Presentation on theme: "Africans, Caribbeans and Indians in the Second World War."— Presentation transcript:
Africans, Caribbeans and Indians in the Second World War
Why did they join up?
1. I thought the RAF the best in the world.. In all, we prayed for British victory and every British success was hailed with much joy … we accepted the Allied slogan We Fight for Freedom quite literally. Chief Anthony Enahoro (Nigeria) 2. We were British! We were proud to be British. We didnt want to be anything but British. England was our mother country. Connie Mark (Jamaica) 3. I wanted to see England … I boarded the ship in great excitement. It was a childhood dream fulfilled. Eric Ferron (Jamaica) A
1. We knew that the Japanese were very cruel. We had an impression that they will be far worse than the British. Mahinder Singh Pujji (India) 2. She wanted to prove that white people were not any better than black people. This was an opportunity to see them at their own back door. about Odessa Gittens (Barbados) 3. Hitler denounced Jews and Negroes. We were described as undeveloped human beings … and it stung me – I felt really stung by that. I said, Im going to do my part to prove that hes wrong … I want to fly and Im going to be up there in a Spitfire and Im going to show some German. Im going to beat him, up there. Dudley Thompson (Jamaica) B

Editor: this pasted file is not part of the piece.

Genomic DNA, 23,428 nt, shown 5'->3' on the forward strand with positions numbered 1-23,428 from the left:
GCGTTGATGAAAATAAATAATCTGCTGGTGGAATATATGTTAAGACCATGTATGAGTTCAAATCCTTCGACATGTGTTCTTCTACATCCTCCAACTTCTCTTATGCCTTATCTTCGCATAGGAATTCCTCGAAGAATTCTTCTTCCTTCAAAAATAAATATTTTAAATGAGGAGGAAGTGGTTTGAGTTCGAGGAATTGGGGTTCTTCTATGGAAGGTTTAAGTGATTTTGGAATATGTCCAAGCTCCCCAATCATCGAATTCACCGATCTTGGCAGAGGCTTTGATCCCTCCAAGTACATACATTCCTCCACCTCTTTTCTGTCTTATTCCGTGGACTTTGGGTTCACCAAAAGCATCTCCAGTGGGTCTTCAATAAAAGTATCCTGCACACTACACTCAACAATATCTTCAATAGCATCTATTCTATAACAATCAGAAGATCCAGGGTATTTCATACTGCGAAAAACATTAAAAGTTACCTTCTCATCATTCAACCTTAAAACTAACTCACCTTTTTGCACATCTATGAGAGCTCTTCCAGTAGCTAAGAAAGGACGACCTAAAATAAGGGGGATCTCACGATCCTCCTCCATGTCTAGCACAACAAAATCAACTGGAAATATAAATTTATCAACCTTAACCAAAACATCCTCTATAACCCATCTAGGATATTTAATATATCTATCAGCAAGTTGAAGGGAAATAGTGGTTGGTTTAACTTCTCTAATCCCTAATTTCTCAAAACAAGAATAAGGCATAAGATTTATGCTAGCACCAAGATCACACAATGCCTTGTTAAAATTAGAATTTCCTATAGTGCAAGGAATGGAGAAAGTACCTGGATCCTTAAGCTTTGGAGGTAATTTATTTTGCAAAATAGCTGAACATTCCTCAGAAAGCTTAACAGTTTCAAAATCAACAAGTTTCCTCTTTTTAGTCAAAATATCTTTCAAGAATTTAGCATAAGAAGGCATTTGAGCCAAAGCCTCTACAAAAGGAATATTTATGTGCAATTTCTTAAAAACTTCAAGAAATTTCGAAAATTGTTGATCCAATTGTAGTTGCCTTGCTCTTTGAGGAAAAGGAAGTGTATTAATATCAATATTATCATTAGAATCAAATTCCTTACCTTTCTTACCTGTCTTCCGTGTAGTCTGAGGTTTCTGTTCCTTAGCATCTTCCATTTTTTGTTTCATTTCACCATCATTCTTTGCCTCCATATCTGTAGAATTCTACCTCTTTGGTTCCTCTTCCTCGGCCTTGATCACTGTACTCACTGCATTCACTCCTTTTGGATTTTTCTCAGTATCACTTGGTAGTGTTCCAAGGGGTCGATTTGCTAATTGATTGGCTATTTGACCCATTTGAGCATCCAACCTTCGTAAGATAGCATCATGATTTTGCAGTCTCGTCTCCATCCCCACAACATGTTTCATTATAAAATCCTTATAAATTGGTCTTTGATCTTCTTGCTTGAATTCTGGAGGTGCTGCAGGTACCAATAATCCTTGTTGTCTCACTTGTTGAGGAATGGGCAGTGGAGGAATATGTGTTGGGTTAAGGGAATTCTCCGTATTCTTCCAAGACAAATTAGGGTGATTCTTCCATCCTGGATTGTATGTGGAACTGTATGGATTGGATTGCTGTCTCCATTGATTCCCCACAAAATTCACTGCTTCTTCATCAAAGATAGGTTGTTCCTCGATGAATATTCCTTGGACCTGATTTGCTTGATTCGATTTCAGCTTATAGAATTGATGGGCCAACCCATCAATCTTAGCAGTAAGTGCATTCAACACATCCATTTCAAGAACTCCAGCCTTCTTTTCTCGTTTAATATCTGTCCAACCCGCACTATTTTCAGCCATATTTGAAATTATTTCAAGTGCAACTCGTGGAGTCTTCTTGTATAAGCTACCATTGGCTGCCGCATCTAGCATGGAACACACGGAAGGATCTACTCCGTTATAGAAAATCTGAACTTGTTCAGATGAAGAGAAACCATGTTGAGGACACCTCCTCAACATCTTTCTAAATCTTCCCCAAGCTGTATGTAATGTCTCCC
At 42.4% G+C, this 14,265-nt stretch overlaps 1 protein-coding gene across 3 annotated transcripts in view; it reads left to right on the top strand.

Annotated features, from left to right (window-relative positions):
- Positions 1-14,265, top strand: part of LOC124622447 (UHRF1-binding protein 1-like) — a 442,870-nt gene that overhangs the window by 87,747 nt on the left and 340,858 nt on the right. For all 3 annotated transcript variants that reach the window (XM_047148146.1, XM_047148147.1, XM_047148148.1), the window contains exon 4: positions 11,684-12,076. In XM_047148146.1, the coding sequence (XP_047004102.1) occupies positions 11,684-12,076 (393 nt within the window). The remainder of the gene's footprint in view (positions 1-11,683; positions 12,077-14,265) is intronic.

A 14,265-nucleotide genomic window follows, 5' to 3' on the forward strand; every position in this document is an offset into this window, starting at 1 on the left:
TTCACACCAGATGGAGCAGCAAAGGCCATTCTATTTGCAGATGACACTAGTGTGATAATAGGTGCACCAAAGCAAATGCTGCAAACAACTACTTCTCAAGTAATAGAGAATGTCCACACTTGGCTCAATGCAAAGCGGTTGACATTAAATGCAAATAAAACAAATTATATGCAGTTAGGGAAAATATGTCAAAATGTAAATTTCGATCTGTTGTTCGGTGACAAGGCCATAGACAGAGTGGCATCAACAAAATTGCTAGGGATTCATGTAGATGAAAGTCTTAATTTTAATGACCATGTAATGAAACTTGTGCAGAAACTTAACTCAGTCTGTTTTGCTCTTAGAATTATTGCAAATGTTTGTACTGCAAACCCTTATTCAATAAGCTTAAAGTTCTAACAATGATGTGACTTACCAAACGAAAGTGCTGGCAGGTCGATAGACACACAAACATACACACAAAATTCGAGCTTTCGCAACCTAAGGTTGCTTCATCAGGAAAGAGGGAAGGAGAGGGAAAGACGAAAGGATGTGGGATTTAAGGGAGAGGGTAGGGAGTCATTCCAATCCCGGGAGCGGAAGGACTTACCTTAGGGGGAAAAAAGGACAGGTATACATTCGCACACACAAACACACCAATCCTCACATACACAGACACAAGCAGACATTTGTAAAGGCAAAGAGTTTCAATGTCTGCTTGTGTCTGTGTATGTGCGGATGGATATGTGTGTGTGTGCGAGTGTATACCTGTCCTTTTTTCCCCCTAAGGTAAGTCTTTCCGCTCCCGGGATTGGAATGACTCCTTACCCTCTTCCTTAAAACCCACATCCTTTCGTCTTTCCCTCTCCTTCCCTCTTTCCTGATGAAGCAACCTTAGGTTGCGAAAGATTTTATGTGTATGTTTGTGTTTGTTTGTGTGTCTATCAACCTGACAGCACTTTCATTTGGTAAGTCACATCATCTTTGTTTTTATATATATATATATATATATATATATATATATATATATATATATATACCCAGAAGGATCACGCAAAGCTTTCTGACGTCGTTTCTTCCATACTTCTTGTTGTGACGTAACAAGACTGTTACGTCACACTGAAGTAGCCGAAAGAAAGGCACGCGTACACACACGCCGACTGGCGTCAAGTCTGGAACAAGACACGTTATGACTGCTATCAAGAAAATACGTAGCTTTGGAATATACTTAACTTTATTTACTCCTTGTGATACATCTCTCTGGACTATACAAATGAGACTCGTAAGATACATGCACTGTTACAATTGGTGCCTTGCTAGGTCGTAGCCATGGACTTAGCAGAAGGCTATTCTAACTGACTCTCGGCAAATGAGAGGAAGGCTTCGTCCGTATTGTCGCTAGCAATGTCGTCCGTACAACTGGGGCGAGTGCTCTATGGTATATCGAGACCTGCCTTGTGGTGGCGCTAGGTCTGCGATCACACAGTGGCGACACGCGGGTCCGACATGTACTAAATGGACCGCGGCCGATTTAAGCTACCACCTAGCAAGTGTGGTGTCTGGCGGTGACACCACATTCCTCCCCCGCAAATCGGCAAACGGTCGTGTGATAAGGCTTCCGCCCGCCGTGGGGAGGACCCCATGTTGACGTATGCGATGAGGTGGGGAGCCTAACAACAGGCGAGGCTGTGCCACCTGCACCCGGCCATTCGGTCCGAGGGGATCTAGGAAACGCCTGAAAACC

1. We had been told that unless we joined up Kenya would be occupied by Germans and Italians. To keep out these monsters and also to escape the boredom and difficulty of being unemployed in Nairobi, I enlisted. Waruhiu Itote (Kenya) 2. I had to support my parents, and my sisters and brother, on my teachers pay. I volunteered to join, but unfortunately I couldnt face my parents. I left without telling them… Frank Sexwale (South Africa) 4. Life was hard. We knew by joining the Army wed go to hardship; but youll have a stomach full, youll get some food to eat. Paul Gabine (Seychelles) 3. I wanted to further my studies and I was not able (because my father and mother had died) to pursue courses which you had to pay for. I thought this was a good opportunity to do my duty to Britain and to myself. Odessa Gittens (Barbados) C
Were British people racist during the war?
During 1943 an international cricket match was to be played at Lords and I as asked to take part. I booked rooms at the Imperial Hotel for my wife and daughter and myself, and having had unhappy experiences in the past, at the time of booking I enquired Have you any objection to coloured people? the answer was: No. I arrived at the hotel with my superior officer from the Ministry of Labour and the manager of the cricket tour … The hotel manageress said to my superior officer: We will not have niggers in the hotel because of the Americans. If they stay tonight their luggage will be put out tomorrow. Learie Constantine, Colour Bar 1954